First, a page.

Sources of individual variation in immune traits on a within individual, a between individual and a local/population scale

Date: 29 April 2016

Venue: UAntwerp - Campus Middelheim, A.143 - Middelheimlaan 1 - 2020 Antwerpen

Time: 3:00 PM

Organization / co-organization: Department of Biology

PhD candidate: Anke Vermeulen

Principal investigator: Wendt Müller & Marcel Eens

Short description: PhD defence Anke Vermeulen - Department of Biology



Abstract

This thesis aimed to increase our understanding of what is also called wild immunology. That is studying the complexity and the adaptive significance of immunity and immune responses in wild animals. My focus was on the as yet relatively poorly explored innate branch of the immune system, which only recently became accessible amongst others because of methodological advancements. Innate immunity is a central and indispensable component of vertebrate immunity, since it serves as a first line of defence and at the same time it also initiates the subsequent actions of the adaptive immunity.

Yet despite the general agreement on the benefits of (innate) immunity, there is, as for most other physiological traits, a large amount of individual variation in baseline innate immune levels. The potential sources of this variation and even more so their functional consequences remained as yet unclear. So when I started working on this thesis, my aim was to increase the knowledge about the innate immune system, in order to be a small step closer to solving the complex puzzle concerning the costs and benefits of (variation in) innate immunity in the wild.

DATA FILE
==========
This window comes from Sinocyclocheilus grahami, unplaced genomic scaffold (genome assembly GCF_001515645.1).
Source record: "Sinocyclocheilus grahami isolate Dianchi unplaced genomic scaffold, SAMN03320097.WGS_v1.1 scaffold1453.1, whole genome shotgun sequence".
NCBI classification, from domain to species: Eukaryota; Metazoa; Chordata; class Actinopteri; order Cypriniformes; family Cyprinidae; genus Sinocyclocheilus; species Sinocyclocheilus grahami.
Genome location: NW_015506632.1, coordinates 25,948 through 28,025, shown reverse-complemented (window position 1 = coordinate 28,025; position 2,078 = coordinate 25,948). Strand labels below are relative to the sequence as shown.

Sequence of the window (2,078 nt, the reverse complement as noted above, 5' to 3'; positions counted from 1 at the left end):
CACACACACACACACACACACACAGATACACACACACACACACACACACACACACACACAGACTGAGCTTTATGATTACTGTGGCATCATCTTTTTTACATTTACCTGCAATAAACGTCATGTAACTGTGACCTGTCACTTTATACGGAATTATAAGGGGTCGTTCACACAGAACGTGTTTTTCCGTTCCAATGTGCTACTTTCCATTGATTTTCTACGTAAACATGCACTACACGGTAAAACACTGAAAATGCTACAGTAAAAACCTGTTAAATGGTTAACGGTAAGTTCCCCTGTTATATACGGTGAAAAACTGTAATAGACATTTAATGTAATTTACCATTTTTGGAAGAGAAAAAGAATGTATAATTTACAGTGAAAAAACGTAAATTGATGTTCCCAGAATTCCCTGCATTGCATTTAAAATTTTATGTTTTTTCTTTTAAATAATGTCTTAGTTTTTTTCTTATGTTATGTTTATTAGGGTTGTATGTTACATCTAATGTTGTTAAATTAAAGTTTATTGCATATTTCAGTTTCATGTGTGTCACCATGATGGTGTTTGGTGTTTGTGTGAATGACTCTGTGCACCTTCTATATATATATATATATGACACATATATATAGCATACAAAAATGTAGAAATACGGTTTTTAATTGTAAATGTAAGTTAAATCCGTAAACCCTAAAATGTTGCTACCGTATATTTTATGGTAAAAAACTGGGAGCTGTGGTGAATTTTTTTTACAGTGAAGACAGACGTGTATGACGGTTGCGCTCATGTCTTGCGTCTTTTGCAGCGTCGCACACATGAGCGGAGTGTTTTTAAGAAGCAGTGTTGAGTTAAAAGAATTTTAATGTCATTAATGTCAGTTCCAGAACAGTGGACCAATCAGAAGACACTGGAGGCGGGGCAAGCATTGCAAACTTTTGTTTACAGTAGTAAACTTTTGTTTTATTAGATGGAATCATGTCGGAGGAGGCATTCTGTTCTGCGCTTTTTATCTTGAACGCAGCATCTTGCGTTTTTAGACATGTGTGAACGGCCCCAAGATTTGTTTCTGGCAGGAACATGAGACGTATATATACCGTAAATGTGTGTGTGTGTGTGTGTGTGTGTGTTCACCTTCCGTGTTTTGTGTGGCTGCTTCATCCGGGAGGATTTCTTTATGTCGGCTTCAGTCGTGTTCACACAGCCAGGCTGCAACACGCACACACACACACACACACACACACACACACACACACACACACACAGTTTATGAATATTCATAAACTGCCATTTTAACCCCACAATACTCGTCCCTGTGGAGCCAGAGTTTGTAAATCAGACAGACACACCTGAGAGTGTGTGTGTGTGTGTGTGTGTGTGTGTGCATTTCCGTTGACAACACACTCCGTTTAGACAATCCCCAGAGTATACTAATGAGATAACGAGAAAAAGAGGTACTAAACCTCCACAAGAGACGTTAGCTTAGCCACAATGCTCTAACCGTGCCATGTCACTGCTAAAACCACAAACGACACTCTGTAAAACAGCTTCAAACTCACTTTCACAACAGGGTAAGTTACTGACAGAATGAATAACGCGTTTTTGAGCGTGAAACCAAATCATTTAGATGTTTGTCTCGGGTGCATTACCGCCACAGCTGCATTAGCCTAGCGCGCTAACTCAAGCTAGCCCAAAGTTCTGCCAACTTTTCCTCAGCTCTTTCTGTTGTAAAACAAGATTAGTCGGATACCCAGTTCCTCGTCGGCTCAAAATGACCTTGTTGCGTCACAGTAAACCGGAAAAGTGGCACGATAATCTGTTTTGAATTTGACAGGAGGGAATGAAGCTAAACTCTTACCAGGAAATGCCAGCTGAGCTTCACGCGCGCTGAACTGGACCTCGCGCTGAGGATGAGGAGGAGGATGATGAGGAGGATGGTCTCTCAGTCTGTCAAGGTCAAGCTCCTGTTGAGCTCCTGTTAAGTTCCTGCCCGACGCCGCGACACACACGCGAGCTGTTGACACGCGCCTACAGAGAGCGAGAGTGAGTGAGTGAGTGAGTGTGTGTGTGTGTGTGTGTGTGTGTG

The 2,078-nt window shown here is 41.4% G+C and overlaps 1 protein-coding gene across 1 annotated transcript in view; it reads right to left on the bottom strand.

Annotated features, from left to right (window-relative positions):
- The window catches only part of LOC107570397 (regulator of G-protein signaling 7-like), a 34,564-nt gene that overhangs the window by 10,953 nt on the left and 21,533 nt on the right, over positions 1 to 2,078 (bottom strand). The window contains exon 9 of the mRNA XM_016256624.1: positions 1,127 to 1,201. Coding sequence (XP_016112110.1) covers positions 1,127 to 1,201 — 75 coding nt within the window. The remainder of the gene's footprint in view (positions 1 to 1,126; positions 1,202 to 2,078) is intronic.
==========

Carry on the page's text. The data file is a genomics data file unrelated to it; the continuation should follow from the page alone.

Because of the latter the aim was to work with free-living animals, since in general there is too little knowledge about the role of immunity in wildlife or on how immunity is affected by the natural conditions to which organisms are exposed. To achieve this, I chose to work with some field-friendly techniques that allow researchers to assess immunity with only one single blood sample. Further, each of these techniques required only a small volume of blood, which renders them extremely suitable for the research of this thesis, especially since I also aimed to look at several innate immune parameters at the same time.

When looking back on this research I conducted, the latter indeed seemed to be important for the overall understanding of immunity. This thesis tries to zoom in on the causes and consequences of variation at different levels, from among populations to within-individuals. I explored the impact of pollution, the potential importance and predicting capacities of natural variation in baseline innate immune traits and the consequences of ageing on the immune system in order to unravel the possible consequences of the existing variation in immune traits and to get a better understanding of the complex immune system.